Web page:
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“From the Halls of Montezuma to the Shores of Tripoli”-unknown author, the Marines’ Hymn

U.S. stocks continued their rally as Muammar Gaddafi attempted to squash opposition groups’ protests in Libya and other protests continued to erupt across the Middle East.   We wonder what Lieutenant Presley O’Bannon would think of all this commotion in Libya.

With the S&P 500 now up over 98% off of the March 2009 intraday low, we have witnessed an essential ‘double’ in the S&P 500 in just over 700 days.  According to Barron’s over the weekend – that’s a record.

We’ll take the bad news alongside a good market as a nice change of pace, but we are begging Gaddafi, with all this press, not to bring back that awful blue tracksuit he loved so much back in the ‘80’s.

The equity markets we track were all up last week with the Dow Jones Industrial Average (DJIA) logging positive gains for 11 out of the past 12 weeks.  The DJIA gained 0.96% to finish at 12,391, the S&P 500 Index gained 1.04% to finish at 1,343 and the Nasdaq Composite Index gained 0.87% to finish at 2,834.  The Russell 2000 index, which tracks the performance of small capitalization stocks, gained 1.55% to finish at 835.

There are only 5 trading days left in this month (including today, 2/22), and the broad averages have only had 3 down days for February.  We’ll see how that ends up, but I remember February of 2009 like it was yesterday and we are a log way off from that.  Energy is benefitting from the higher oil price stemming from the turmoil in the middle east, while materials suffered a little bit last week on indications that China was slowing a little bit.

This week’s economic data will probably take a major backseat to the news coming out of Libya and other Middle Eastern countries.  At the forefront of everyone’s mind: that oil has shot back up given the fact that Libya is an oil rich nation and there are a few Iranian warships heading to the coast of Israel for some training.  With earnings season basically complete, we don’t think that this week’s news on manufacturing and housing will be anything good enough to displace the effects that current events will have on the markets.

Regardless, we don’t think that the news is ever something that warrants making changes to a solid investment strategy.  Unless an investor has experienced a marked change in cash flow or a need for liquidity, we think maintaining a long-term exposure to equities is advisable.

We are still over-weight the small and mid cap space and the technology sector.  We are still looking at investments in areas OTHER THAN bonds for fixed income allocations.

Call us for help or if you have any questions.

Securities and Financial Planning offered through LPL Financial, a Registered Investment Advisor.  Member FINRA/SIPC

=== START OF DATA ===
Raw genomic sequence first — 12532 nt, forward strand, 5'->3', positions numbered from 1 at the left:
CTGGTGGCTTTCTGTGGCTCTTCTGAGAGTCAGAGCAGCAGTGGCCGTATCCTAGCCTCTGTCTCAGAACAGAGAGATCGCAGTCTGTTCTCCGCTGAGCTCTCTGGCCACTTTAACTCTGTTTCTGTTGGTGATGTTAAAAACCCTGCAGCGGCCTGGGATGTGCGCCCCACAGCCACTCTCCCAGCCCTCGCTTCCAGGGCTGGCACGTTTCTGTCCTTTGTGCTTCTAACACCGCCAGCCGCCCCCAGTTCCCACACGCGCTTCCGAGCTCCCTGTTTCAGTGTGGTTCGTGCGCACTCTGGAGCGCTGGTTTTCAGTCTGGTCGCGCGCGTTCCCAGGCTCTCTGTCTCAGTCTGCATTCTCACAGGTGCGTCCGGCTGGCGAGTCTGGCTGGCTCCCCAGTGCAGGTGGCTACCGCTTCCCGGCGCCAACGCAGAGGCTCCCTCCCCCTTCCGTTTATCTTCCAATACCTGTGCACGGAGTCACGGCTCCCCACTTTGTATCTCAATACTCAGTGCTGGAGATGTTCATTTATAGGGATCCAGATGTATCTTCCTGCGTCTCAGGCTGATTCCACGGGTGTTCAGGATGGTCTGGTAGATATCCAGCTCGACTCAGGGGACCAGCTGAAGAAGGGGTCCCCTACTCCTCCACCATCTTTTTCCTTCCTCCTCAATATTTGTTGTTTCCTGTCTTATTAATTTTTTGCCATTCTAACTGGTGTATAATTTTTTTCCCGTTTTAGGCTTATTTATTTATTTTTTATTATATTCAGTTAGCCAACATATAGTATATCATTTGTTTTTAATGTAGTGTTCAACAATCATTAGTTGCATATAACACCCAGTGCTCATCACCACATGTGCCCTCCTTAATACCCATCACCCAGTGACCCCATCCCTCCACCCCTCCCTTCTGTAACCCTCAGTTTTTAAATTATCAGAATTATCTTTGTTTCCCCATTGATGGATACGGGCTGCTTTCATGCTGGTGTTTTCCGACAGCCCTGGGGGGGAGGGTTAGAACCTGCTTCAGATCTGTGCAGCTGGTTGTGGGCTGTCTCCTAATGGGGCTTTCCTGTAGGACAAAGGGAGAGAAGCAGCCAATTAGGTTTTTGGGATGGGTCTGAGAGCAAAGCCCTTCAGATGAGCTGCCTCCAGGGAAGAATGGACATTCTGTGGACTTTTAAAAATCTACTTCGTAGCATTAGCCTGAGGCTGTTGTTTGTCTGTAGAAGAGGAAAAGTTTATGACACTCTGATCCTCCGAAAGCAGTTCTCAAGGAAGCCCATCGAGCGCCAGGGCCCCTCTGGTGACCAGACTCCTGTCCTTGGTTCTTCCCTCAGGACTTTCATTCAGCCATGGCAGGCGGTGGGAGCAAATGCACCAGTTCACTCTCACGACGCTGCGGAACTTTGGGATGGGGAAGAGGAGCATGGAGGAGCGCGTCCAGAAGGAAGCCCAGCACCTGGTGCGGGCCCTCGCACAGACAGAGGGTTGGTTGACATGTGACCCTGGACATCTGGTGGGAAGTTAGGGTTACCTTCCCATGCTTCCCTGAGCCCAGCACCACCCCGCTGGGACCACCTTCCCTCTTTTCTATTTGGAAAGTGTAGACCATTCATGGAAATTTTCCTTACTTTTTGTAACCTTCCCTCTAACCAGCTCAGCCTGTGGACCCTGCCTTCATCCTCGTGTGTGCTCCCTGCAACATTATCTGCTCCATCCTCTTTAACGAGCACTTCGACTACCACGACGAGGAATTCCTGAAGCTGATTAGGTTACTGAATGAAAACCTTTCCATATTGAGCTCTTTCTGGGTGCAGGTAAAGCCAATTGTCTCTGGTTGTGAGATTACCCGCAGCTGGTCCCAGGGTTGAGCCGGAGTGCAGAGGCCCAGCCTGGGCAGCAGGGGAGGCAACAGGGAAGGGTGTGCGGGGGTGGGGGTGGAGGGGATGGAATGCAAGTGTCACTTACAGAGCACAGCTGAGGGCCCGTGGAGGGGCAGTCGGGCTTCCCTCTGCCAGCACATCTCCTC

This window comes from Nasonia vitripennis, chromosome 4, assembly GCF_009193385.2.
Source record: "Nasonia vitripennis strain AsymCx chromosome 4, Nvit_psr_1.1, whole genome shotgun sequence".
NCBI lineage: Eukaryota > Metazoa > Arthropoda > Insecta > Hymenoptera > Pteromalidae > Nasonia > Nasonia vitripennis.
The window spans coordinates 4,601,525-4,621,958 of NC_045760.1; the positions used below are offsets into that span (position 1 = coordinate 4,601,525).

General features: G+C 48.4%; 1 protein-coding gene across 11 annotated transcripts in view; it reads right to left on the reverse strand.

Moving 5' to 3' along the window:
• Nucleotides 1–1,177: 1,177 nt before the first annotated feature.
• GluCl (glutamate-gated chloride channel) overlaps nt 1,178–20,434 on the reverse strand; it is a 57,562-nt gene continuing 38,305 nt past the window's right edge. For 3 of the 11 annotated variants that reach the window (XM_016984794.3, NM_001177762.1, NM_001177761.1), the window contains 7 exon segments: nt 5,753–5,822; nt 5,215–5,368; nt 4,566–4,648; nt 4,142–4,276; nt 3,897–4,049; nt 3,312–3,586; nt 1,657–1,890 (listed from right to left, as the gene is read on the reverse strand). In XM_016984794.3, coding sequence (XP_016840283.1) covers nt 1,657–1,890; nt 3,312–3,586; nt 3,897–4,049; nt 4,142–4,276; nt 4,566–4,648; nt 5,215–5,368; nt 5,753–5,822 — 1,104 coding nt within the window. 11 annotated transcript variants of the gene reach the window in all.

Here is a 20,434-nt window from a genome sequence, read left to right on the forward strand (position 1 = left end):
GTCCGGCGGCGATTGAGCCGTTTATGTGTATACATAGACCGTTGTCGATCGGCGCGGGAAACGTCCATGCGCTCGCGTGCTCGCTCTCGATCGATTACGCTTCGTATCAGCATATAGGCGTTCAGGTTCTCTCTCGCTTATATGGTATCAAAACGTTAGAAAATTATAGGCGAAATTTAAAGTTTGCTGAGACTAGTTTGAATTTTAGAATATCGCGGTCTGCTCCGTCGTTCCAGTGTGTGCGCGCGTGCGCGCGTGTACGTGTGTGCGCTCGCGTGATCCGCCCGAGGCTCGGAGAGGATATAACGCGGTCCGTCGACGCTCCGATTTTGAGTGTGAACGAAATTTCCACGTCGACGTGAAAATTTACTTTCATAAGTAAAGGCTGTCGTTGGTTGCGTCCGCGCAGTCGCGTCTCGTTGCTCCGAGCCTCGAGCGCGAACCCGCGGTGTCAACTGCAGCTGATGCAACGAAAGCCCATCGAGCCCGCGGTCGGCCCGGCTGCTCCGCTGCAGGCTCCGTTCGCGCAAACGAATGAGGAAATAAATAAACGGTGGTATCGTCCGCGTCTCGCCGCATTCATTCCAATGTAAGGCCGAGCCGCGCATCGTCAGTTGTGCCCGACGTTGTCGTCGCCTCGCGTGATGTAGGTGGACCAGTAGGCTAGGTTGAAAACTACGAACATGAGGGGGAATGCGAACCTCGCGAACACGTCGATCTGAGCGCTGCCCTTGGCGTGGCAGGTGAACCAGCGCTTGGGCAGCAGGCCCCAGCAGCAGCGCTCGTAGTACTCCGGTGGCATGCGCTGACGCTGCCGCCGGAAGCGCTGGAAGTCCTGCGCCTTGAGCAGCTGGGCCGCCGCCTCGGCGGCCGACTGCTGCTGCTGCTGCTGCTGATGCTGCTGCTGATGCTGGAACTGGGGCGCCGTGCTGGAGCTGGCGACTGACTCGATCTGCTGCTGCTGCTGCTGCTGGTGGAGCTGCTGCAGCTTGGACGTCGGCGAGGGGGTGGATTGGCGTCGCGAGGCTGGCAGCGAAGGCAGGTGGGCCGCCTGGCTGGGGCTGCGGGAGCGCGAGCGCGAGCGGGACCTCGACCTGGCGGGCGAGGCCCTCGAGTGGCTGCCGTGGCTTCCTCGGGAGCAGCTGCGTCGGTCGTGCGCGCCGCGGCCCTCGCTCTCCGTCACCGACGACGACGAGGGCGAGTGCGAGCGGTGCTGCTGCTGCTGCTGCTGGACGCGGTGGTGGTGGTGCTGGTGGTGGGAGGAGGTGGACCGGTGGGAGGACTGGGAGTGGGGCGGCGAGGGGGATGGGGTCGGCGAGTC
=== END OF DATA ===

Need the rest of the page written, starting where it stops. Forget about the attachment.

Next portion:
**Standard Compliance Disclosures
The opinions voiced in this material are for general information only and are not intended to provide specific advice or recommendations for any individual.  To determine which investment(s) may be appropriate for you, consult your financial advisor prior to investing.  All performance referenced is historical and is no guarantee of future results.  All indices are unmanaged and cannot be invested into directly.  Stock investing involves risk including loss of principal.  The Dow Jones Industrial Average is comprised of 30 stocks that are major factors in their industries, and widely held by individuals and institutional investors. The Standard & Poor’s 500 Stock Index (S&P 500) is an unmanaged capitalization weighted index of 500 stocks designed to measure performance of the broad domestic economy through changes in the aggregate market value of 500 stocks representing all major industries. The NASDAQ Composite Index measures all domestic and non-U.S. based common stocks listed on The NASDAQ Stock Market. The market value, the last sale price multiplied by total shares outstanding, is calculated throughout the trading day, and is related to the total value of the Index. The Russell 2000 Small Stock Index is an unmanaged index generally representative of the 2000 smallest companies in the Russell 3000 Index.  The Russell 2000 companies with lower price-to-book ratios and lower forecasted growth values.

David B. photo

David B. Armstrong, CFA

President & Co-Founder

Dave got into the industry when he discovered his passion for finance in his mid-20’s. He’s a combat veteran and served as an officer in the United States Marines Corps on both active duty and in the reserves, retiring at the rank of Lieutenant Colonel. While serving on active duty, Dave was unable to spend money on deployments, so he became a self-taught investor. Along with a few bucks cash as a bouncer, his investing performance grew to be good....

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